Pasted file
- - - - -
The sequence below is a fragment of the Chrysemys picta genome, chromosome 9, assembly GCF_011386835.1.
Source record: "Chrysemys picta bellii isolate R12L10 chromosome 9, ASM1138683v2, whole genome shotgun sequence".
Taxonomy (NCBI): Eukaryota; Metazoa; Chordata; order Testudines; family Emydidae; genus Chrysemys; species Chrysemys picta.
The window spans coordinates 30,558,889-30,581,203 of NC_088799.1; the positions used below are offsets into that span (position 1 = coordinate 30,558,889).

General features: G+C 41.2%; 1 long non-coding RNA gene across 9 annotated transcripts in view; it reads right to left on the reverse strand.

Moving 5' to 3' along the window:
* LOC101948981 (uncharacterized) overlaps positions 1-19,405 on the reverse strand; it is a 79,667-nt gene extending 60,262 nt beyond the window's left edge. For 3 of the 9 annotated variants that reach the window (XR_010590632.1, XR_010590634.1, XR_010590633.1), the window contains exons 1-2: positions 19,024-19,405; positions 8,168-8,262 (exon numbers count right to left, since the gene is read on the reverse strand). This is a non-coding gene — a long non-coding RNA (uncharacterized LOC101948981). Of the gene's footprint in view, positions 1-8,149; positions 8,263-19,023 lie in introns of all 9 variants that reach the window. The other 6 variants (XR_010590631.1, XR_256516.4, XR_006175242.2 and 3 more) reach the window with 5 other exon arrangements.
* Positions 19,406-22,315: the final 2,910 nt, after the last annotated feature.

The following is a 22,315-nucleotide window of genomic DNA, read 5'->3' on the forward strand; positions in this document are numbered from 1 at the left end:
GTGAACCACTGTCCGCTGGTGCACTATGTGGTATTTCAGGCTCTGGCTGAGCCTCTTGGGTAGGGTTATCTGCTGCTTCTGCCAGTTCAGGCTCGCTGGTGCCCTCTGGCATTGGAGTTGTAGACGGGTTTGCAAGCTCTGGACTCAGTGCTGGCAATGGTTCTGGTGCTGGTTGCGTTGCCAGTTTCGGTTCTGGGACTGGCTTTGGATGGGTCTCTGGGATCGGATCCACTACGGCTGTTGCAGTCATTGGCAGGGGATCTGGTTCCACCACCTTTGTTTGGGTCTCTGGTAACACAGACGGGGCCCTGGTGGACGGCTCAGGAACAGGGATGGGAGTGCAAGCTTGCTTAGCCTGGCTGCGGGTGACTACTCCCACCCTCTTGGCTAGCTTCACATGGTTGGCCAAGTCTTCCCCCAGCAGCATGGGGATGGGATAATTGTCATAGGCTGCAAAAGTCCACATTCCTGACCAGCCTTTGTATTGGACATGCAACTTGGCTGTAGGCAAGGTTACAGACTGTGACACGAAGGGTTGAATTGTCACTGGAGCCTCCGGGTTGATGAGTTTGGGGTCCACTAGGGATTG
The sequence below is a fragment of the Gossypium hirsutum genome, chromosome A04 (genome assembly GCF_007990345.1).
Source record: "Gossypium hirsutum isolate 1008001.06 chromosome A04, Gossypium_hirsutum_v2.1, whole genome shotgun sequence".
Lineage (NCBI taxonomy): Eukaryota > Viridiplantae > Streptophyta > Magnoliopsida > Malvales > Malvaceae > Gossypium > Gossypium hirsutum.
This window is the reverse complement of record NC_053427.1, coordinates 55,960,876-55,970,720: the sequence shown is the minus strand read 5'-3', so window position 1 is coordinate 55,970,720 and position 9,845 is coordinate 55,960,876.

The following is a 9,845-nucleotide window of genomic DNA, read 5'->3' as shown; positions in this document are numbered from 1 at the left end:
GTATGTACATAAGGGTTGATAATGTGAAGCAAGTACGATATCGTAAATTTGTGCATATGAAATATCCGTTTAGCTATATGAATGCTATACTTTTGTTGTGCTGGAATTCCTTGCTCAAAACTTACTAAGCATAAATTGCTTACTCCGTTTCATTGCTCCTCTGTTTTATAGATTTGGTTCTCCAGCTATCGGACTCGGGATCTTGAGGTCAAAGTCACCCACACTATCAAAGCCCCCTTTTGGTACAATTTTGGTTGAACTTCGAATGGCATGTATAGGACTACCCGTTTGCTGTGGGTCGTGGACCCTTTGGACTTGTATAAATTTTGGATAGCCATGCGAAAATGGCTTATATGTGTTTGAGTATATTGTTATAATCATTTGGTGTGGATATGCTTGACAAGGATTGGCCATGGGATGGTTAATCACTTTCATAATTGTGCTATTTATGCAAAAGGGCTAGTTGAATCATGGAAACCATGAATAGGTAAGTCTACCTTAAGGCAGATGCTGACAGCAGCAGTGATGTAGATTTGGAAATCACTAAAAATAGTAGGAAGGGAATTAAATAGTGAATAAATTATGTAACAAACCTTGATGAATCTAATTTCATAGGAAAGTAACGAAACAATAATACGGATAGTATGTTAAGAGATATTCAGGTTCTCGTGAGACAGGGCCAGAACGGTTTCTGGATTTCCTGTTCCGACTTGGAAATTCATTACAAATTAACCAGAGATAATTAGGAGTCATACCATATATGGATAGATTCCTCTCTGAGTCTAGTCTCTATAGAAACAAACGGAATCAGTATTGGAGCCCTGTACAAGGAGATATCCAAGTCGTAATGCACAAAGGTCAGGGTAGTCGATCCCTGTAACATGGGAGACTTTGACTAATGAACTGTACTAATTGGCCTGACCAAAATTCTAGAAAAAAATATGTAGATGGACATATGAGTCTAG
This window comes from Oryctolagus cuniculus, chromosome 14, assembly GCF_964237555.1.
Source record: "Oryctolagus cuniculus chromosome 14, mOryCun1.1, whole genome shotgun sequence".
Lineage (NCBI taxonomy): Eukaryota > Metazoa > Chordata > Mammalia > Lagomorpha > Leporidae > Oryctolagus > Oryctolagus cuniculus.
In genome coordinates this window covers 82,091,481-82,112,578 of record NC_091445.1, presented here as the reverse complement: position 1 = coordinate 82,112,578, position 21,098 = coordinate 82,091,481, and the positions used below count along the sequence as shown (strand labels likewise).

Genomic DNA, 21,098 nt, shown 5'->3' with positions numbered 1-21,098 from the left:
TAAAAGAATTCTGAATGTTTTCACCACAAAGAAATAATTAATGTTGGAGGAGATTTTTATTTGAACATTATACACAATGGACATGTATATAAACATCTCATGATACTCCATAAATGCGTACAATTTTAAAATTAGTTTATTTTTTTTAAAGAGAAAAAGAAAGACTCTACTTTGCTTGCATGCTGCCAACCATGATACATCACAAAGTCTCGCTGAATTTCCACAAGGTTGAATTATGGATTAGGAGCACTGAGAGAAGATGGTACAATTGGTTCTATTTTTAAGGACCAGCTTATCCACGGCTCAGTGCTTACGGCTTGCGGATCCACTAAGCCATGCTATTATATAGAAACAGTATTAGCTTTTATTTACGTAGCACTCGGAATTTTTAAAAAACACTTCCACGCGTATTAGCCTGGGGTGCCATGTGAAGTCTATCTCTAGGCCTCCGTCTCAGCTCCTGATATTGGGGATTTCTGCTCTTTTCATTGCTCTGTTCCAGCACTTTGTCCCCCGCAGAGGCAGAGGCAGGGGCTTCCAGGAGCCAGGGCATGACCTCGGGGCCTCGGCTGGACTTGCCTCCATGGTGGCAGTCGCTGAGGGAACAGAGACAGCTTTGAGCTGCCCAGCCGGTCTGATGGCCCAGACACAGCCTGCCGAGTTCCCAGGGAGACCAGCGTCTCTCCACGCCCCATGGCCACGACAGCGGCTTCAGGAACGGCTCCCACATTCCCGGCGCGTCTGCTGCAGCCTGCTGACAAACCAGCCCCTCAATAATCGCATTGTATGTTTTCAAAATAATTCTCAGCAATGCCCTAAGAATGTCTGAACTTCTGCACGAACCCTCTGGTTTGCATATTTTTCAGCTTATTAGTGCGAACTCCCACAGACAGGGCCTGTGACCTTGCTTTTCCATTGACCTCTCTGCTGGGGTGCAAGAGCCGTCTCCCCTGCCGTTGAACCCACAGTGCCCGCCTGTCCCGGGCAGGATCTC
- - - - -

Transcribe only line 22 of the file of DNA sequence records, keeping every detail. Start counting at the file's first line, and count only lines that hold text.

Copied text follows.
TAAAAGAATTCTGAATGTTTTCACCACAAAGAAATAATTAATGTTGGAGGAGATTTTTATTTGAACATTATACACAATGGACATGTATATAAACATCTCATGATACTCCATAAATGCGTACAATTTTAAAATTAGTTTATTTTTTTTAAAGAGAAAAAGAAAGACTCTACTTTGCTTGCATGCTGCCAACCATGATACATCACAAAGTCTCGCTGAATTTCCACAAGGTTGAATTATGGATTAGGAGCACTGAGAGAAGATGGTACAATTGGTTCTATTTTTAAGGACCAGCTTATCCACGGCTCAGTGCTTACGGCTTGCGGATCCACTAAGCCATGCTATTATATAGAAACAGTATTAGCTTTTATTTACGTAGCACTCGGAATTTTTAAAAAACACTTCCACGCGTATTAGCCTGGGGTGCCATGTGAAGTCTATCTCTAGGCCTCCGTCTCAGCTCCTGATATTGGGGATTTCTGCTCTTTTCATTGCTCTGTTCCAGCACTTTGTCCCCCGCAGAGGCAGAGGCAGGGGCTTCCAGGAGCCAGGGCATGACCTCGGGGCCTCGGCTGGACTTGCCTCCATGGTGGCAGTCGCTGAGGGAACAGAGACAGCTTTGAGCTGCCCAGCCGGTCTGATGGCCCAGACACAGCCTGCCGAGTTCCCAGGGAGACCAGCGTCTCTCCACGCCCCATGGCCACGACAGCGGCTTCAGGAACGGCTCCCACATTCCCGGCGCGTCTGCTGCAGCCTGCTGACAAACCAGCCCCTCAATAATCGCATTGTATGTTTTCAAAATAATTCTCAGCAATGCCCTAAGAATGTCTGAACTTCTGCACGAACCCTCTGGTTTGCATATTTTTCAGCTTATTAGTGCGAACTCCCACAGACAGGGCCTGTGACCTTGCTTTTCCATTGACCTCTCTGCTGGGGTGCAAGAGCCGTCTCCCCTGCCGTTGAACCCACAGTGCCCGCCTGTCCCGGGCAGGATCTC